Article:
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Monday, July 04, 2011
What I leave behind
For about the fourth time in my life, I begin a new chapter, a new season. The first was going into the army after high school. The second was moving to Texas after college. I spent ten years in Texas, teaching, umpiring baseball, doing ministry, growing up, having fun.
The third was leaving my life in Texas and going back to Virginia, to a new job, some old friends, my parents, and a new role--husband and father.
Now, nine years after beginning this chapter, I start a new one. Moving as far as possible while still being in the continental US--2,837 miles to Burlington, WA. I've written, and will write more, about why we are going, what I will be doing there, etc.
But today, I write about what I leave behind. Why, even though I am excited about the new adventure, leaving Virginia is probably the hardest thing I've ever done.
Nine years ago, when I left Fort Worth, that was the most difficult change I'd ever made. This is bigger, harder, more challenging. Nine years ago I was single, and was going home. I loved Texas, and enjoyed my decade there, but while leaving many friends and my church, I was coming home--to my parents, my college friends, the place where I grew up.
Now I leave for a place that I have enjoyed visiting, but has never been home. I've spent 34 of my 46 years in Virginia. I left twice (for the Army, and grad school), but always come back. I probably won't come back to Virginia this time (except to visit). Of course nothing is certain, but it there's a good chance that this is my last big move.
We'll probably raise our boys in Washington. When Cash graduates high school, I'll be 60.
So this parting seems bigger. More permanent. The things I leave behind are things I will probably never come back to, except to visit.
I will miss Virginia, the place. The trees, parks, beaches, mountains.
I will miss the places I love to eat. I will miss Hard Times Cafe, and Carrabba's, Fat Tuesday's, Penny Lane, and ice cream at Gary's and Carl's.
I will miss DC--the stadiums, the museums, the history.
I will miss downtown Fredericksburg, a place I used to walk around with my dad.
I will miss driving through Dale City, where I grew up.
I will miss the campus at GMU, where I spent 4 years as a student, then another 4 as a campus pastor.
I will miss the churches in Virginia that have impacted me--Parkwood Baptist, FBC-Alexandria, New Hope Church, Convergence, Waterford Baptist Church, and Little River Baptist Church.
I will miss Leland, where I learned to think about God and theology in ways that finally made sense to me. Where I made great friends and had wonderful discussions.
I will miss Kings Dominion, where I laughed and played as a teenager, and where I experienced joys of fatherhood while riding and swimming and laughing with my children.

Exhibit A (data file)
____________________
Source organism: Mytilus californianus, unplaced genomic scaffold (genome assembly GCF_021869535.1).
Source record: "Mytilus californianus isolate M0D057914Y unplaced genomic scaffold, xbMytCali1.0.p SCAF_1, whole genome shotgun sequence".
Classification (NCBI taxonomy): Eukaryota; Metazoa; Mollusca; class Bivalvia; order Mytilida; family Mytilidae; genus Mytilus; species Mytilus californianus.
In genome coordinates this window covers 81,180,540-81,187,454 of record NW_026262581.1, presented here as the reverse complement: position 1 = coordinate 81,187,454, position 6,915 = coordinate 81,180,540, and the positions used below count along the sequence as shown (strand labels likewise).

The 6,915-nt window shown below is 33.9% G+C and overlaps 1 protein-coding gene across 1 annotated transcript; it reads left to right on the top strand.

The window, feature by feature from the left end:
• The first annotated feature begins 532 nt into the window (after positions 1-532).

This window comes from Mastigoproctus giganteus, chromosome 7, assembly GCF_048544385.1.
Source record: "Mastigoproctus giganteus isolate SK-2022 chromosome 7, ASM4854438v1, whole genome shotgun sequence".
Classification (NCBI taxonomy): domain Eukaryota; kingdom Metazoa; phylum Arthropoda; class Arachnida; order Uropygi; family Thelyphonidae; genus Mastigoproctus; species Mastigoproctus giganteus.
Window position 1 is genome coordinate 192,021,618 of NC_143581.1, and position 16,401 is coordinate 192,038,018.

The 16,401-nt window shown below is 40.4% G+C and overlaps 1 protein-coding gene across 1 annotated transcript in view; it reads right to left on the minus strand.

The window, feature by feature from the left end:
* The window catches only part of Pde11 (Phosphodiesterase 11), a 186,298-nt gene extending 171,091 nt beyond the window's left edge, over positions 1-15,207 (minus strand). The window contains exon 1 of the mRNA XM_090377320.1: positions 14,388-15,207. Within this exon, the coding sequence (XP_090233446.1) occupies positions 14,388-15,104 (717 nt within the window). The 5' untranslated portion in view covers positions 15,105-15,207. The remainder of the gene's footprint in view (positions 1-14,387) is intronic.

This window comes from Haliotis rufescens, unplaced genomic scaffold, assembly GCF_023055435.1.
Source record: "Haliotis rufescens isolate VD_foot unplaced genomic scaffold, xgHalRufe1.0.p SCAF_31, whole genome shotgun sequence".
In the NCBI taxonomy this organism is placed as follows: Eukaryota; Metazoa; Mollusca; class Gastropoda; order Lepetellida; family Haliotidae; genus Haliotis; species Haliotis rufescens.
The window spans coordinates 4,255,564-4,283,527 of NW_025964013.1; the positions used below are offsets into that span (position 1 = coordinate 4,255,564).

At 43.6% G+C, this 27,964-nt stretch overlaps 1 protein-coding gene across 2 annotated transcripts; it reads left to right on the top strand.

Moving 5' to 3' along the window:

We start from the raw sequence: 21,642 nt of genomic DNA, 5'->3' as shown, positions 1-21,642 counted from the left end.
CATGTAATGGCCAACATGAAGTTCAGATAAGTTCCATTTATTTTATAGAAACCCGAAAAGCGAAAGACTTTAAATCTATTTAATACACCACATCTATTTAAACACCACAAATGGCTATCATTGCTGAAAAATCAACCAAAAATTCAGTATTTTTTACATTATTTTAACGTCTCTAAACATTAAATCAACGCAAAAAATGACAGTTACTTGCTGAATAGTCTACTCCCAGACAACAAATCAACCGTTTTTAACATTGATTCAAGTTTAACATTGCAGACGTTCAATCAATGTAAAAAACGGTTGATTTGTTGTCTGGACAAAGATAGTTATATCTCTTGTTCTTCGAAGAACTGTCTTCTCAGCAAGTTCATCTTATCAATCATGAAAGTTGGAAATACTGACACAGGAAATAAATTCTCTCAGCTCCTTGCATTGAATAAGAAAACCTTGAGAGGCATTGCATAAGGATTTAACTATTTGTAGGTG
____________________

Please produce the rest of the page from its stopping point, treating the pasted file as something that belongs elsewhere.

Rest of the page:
I will miss Northfork Camp in Front Royal--camping out, swimming and tubing on the river, relaxing by the fire with my parents, my wife, and my kids.
I will miss the house I grew up in. My mother and step-dad are still there, 38 years after we first moved in. I walked through the house the other day, looking at the room I grew up in. The walls that were covered with my posters, the window that looked out at my elementary school. Wherever I have gone, that house has always been home.
And I will miss this house where I now sit, writing in the dark. The first house that Jamie and I moved into together. Where our two boys first lived. I will miss the gravel roads, and the trees, and the lake where I first took our boys swimming. I will miss the backyard where we have had cookouts and picnics, played baseball and burned leaves.
I will miss this house which has become home over the last seven years.
But more than any of this, I will miss people. I will miss the people who have encouraged me and supported me; some over the past nine years, some for much longer.
I will miss my basketball buddies--Kenny, Andy, and Johnny (and more recently, Mark and Jerry). For ten years we have cheered the Patriots at almost every home game. We traveled to Richmond each spring to watch GMU in the CAA conference tournament. Those weekends were some of the best of my life.
I will miss my Leland friends--too many to name--but especially Josh, Tom, Seth and April.
Dozens of fantastic ministers I met and worked with through NorthStar and its churches...
Dear friends through New Hope and Convergence...
Teachers I enjoyed working with at North Stafford and Mountain View...
Great guys I got to know through umpiring in northern VA...
And some who have been there for much longer than this last season in Virginia--Dan, Elise, Mike, Rusty, Bryan--people I have been close to for half my life or more.
My brother Eric, with whom I've grown closer over the years; I'll miss our times talking, eating, and watching UFC together.
My step-brother and step-sister, and their families--people I love and enjoy seeing when we can.
And of course, most of all, Mom and Jerry, who have loved me unconditionally, who have supported and encouraged us, and always been there for us. It will be strange to live so far from them, and I will miss them terribly.
Next week I leave many of the people and places and things that have made me who I am. I am already grieving over that. I have shed a few tears and know I will shed more in the days to come. But I am also excited to take all of that with me, to a new town, a new job, new ministries, new relationships, and new opportunities.
And the sadness over leaving is made a little easier knowing that God, and the people closest to me, most important to me--my bride and my three amazing children--will be with me through this new adventure.
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